In the United States, about 1 in 3 adults has high blood pressure. About 25% of people with high blood pressure are unaware that they have it.
About 25% of American adults have prehypertension. People who are diagnosed with prehypertension (blood pressure ranges from 120 - 139/80 - 89 mm Hg) are at increased risk of developing high blood pressure.
Age and Gender
Age is the major risk factor of hypertension. Men over age 45 and women over age 55 are at increased risk for high blood pressure. Over half of Americans over age 60 have hypertension. Hypertension is also becoming more common in children and teenagers. Among younger people, boys are at higher risk for high blood pressure than girls.
Race and Ethnicity
Compared to Caucasians and other ethnic groups, African-Americans are much more likely to have high blood pressure. More than 40% of African-American men and women have hypertension. It may account for over 40% of all deaths in this group. High blood pressure tends to start at a younger age among African-Americans, is often more severe, and causes greater risks for premature death from heart attack, stroke, heart failure, and kidney failure.
People with parents or other close relatives who have high blood pressure have an increased risk of developing it themselves.
About a third of patients with high blood pressure are overweight. Even moderately obese adults have double the risk of hypertension than people with normal weights. Children and adolescents who are obese are at increased risk for high blood pressure when they reach adulthood.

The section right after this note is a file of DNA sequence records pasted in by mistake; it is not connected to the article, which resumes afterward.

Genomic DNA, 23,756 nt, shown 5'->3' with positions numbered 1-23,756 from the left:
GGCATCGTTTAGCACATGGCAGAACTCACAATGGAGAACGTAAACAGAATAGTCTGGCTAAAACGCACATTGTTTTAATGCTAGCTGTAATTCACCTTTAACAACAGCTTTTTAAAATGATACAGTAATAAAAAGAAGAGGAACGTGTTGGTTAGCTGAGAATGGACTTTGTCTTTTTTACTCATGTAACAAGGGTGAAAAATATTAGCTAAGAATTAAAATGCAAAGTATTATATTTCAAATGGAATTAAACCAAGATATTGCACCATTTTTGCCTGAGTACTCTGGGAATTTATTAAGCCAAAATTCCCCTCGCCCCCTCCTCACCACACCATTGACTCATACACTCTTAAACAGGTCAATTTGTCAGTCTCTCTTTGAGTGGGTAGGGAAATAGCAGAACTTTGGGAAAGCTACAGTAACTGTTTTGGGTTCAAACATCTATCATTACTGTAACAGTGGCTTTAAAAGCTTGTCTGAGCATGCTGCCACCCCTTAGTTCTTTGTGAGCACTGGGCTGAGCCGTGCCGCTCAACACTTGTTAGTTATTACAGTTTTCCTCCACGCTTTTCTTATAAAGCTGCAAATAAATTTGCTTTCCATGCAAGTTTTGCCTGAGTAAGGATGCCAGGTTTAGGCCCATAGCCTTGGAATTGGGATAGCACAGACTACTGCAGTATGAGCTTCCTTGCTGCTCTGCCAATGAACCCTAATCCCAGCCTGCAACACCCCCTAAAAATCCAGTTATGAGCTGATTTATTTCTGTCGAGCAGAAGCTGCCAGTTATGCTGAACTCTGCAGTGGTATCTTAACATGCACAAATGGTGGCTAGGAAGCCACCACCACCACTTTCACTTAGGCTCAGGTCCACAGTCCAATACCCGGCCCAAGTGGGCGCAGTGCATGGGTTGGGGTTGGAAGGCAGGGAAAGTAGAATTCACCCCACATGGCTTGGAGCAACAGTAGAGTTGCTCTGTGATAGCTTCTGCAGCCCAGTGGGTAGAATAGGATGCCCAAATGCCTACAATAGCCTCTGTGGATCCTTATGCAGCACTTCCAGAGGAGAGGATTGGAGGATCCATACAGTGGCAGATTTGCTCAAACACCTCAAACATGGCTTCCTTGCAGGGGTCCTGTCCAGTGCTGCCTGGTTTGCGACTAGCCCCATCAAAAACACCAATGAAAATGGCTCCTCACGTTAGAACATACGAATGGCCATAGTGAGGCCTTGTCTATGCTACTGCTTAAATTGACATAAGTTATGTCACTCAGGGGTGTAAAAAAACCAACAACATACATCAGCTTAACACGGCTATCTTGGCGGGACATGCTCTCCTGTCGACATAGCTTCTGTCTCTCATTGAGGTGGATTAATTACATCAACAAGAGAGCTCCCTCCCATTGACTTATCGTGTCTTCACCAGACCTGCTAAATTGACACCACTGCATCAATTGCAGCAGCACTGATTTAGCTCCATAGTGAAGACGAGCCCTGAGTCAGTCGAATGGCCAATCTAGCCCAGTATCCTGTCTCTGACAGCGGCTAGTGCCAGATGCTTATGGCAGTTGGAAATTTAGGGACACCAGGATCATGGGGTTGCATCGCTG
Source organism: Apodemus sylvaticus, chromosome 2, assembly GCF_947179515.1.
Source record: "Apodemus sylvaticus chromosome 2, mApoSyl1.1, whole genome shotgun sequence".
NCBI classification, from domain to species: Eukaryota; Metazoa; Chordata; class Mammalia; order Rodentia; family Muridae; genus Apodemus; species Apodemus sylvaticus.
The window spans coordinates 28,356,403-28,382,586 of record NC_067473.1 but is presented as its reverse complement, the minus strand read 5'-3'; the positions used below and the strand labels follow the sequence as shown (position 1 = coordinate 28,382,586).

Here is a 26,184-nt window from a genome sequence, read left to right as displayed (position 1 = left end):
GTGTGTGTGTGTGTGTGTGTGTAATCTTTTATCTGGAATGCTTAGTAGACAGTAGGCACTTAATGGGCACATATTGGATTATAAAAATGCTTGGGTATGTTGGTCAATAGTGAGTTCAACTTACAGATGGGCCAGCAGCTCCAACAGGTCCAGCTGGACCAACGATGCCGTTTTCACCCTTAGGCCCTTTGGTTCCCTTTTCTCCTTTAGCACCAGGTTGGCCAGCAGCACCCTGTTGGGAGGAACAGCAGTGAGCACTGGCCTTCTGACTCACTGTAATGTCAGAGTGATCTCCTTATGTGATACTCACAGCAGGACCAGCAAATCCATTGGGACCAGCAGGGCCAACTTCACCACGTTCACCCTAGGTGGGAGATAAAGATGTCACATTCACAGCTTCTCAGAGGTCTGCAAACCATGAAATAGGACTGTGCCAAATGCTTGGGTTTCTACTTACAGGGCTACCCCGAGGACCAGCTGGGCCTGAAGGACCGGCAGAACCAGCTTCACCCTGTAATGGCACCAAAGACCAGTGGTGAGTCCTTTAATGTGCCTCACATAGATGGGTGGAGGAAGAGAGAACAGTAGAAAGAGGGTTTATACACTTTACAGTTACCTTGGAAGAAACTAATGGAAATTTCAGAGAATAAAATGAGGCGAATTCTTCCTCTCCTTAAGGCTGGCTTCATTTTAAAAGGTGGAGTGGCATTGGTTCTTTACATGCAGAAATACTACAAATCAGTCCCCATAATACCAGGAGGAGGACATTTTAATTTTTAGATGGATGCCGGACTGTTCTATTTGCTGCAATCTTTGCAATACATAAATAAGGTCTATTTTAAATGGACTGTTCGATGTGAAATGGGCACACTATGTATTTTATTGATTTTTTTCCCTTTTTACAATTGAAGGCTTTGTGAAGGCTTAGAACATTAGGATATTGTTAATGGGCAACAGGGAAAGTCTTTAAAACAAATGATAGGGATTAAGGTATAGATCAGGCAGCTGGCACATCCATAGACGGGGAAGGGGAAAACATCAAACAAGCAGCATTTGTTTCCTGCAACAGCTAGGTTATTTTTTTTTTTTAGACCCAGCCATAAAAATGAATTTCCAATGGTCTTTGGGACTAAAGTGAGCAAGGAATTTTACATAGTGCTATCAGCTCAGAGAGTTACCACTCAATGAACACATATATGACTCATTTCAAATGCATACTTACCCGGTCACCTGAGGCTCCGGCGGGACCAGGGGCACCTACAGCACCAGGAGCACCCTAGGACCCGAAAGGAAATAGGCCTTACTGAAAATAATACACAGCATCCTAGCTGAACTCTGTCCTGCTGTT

Obstructive Sleep Apnea
Obstructive sleep apnea, a disorder in which breathing halts briefly but repeatedly during sleep, is present in many patients with hypertension. The relationship between sleep apnea and hypertension has been thought to be largely due to obesity, but studies are finding a higher rate of hypertension in people with sleep apnea regardless of their weight.
Smoking. Cigarette smoking is a major risk factor for high blood pressure.
Salt and Potassium. Eating too much salt (sodium) can increase the risk for developing high blood pressure. Similarly, a diet that is too low in potassium can make the body accumulate too much sodium. Sodium and potassium are important regulators of fluid balance in cells.
Alcohol. Chronic heavy alcohol use can increase blood pressure. Women may be more sensitive than men to the blood pressure effects of alcohol.
Physical Inactivity. A sedentary lifestyle and lack of physical activity can increase the risk of becoming overweight.
Stress. Mental and emotional stress can cause a temporary increase in blood pressure. Chronic stress can lead to engaging in unhealthy behaviors (overeating, smoking, alcohol use, lack of exercise) that contribute to high blood pressure.
Review Date: 04/06/2010
Reviewed By: Harvey Simon, MD, Associate Professor of Medicine, Harvard Medical School; Physician, Massachusetts General Hospital. Also reviewed by David Zieve, MD, MHA, Medical Director, A.D.A.M., Inc.